Disease Proof

Food Scoring Guide: Weight Loss and Cholesterol

When you drop body fat, your cholesterol lowers somewhat. But when you reduce animal protein intake and increase vegetable protein intake, your cholesterol lowers dramatically. In fact, when a high-fiber, high-nutrient, vegetable-heavy diet was tested in a scientific investigation, it was found to lower cholesterol even more than most cholesterol-lowering drugs.1 As you eat more vegetables and fewer animal products, the nutrient density of your diet will go up automatically. Vegetables not only contain adequate protein, they have no saturated fat or cholesterol, and they are higher in nutrients per calorie than any other food. You can achieve your ideal weight and slow the aging process with a high phytochemical intake. So eat more vegetables!

The cholesterol-lowering effects of vegetables and beans (high-protein foods) are without question. However, they contain an assortment of additional heart disease-fighting nutrients independent of their ability to lower cholesterol.2 They fight cancer, too. Cancer incidence worldwide has an inverse relation with fruit and vegetable intake.3 If you increase your intake 80%, the risk of getting cancer drops 80%.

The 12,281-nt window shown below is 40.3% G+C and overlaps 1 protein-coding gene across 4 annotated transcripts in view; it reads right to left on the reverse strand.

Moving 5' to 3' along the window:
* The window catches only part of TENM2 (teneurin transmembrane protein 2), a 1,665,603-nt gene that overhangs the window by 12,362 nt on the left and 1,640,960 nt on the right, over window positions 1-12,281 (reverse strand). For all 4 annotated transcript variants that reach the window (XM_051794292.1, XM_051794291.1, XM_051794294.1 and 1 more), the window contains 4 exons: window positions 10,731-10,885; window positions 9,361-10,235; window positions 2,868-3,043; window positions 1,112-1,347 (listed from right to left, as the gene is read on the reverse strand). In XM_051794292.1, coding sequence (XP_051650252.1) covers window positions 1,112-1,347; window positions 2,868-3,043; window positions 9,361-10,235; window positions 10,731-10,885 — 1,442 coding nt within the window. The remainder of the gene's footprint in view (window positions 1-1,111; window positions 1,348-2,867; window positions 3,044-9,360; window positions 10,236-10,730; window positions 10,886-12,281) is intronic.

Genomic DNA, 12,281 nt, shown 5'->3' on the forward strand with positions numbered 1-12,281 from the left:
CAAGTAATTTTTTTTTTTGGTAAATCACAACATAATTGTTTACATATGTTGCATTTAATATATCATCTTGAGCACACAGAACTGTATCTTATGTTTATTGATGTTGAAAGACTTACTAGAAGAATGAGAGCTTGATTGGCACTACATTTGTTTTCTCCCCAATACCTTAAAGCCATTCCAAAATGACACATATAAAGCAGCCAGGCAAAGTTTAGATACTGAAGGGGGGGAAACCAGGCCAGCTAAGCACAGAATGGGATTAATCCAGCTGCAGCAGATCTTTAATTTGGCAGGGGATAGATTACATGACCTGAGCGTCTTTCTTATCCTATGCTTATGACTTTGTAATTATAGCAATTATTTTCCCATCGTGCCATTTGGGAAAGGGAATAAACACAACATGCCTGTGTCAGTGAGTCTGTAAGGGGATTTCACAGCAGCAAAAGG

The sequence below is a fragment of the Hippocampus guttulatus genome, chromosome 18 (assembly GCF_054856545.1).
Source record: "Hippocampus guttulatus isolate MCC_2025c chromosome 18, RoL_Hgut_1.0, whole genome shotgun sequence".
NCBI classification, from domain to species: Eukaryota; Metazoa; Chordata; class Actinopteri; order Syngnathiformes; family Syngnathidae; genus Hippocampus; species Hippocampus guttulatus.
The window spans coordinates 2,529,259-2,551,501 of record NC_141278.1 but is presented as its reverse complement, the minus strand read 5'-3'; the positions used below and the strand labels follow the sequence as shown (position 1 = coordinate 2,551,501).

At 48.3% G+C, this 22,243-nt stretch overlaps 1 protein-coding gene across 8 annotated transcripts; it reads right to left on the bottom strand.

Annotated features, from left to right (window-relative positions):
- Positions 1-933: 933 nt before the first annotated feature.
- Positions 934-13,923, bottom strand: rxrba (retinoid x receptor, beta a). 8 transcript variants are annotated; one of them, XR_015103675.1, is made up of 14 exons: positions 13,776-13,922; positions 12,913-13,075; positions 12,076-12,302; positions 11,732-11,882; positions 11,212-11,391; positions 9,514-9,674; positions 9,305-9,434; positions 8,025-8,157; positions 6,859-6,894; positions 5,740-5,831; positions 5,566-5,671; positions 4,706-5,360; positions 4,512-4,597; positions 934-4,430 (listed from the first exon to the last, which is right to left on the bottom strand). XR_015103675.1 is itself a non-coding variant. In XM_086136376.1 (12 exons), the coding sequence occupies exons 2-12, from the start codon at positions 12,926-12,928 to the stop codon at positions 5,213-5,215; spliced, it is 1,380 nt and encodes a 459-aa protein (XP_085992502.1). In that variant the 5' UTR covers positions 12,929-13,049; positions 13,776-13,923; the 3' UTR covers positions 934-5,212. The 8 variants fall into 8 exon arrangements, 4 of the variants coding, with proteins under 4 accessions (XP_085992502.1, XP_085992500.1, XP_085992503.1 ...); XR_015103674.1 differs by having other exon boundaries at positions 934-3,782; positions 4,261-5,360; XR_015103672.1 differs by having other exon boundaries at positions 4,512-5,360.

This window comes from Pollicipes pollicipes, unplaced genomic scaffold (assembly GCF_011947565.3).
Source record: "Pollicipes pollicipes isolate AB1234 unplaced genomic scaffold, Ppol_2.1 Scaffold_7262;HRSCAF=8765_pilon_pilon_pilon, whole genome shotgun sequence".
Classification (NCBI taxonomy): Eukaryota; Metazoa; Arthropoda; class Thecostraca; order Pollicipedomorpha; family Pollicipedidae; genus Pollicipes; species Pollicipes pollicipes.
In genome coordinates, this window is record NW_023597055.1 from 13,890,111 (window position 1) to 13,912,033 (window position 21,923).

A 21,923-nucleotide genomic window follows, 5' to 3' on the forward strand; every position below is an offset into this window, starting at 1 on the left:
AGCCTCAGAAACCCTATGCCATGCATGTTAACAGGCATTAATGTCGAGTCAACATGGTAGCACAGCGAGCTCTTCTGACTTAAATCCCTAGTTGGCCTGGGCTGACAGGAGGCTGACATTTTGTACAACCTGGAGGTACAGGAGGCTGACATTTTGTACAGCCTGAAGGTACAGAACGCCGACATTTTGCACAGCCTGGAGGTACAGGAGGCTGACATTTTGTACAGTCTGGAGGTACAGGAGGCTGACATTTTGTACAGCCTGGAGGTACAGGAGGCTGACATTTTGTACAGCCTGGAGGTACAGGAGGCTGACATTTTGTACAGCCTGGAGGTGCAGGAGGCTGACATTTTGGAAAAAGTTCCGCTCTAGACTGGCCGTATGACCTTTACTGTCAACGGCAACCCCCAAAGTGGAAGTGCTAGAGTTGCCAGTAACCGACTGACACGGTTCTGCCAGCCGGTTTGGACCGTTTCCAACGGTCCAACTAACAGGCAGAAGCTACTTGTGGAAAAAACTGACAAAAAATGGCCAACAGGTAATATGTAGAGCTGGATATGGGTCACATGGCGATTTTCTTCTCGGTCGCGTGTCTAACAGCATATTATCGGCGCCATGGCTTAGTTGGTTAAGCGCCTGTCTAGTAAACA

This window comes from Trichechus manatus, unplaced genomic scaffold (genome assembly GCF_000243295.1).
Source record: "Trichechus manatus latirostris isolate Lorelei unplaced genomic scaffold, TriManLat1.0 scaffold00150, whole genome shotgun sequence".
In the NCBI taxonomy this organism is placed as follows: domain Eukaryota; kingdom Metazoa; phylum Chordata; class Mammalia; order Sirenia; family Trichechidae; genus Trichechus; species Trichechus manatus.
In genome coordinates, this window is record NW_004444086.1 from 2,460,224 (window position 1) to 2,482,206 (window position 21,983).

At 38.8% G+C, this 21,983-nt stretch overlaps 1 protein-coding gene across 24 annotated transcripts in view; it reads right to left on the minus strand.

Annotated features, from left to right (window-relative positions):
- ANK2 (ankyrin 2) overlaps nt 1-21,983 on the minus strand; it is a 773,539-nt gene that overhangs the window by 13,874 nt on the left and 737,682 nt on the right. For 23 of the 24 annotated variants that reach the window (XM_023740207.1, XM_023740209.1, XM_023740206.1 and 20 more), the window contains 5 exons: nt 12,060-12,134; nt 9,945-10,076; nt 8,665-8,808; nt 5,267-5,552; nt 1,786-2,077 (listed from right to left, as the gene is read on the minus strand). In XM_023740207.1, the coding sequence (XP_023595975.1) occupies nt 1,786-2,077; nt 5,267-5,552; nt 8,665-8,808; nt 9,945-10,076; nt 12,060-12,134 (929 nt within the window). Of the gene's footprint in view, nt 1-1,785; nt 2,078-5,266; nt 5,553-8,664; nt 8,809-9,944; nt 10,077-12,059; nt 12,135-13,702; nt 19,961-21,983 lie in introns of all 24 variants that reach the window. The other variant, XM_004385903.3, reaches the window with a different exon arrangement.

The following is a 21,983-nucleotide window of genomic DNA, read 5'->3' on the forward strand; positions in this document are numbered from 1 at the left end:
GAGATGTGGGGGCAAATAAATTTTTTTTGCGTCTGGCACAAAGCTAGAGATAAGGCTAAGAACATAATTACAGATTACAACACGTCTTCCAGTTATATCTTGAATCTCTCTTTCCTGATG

1. Jenkins DJ: Kendall CW; Popvich DG; et al. “Effects of a very high-fiber vegetable, fruit and nut diet on serum lipids and colonic function.” Metabolism 2001:50(4);494-503.

2. Forman D; Bulwer BE. “Cardiovascular disease: optimal approaches to risk factor modification of diet and lifestyle.” Curr Treat Options Cardiovasc Med 2006;8(1):47-57.

Bazzano LA; Serdula MK; Liu S. “Dietary intake of fruits and vegetables and risk of cardiovascular disease.” Curr Atheroscler Rep 2003;5(6):492-9.

3. Mai V; Kant AK; Flood A; et al. “Diet quality and subsequent cancer incidence and mortality in a prospective cohort of women.” Int J Epidemiol 2005;34(1):54-60.

Martinez ME. “Primary prevention of colorectal cancer: lifestyle, nutrition, exercise.” Recent Results Cancer Res 2005;166:177-211.

Giovannucci E. “Modifiable risk factors for colon cancer.” Gastroenterol Clin North Am 2002;31(4):925-43.
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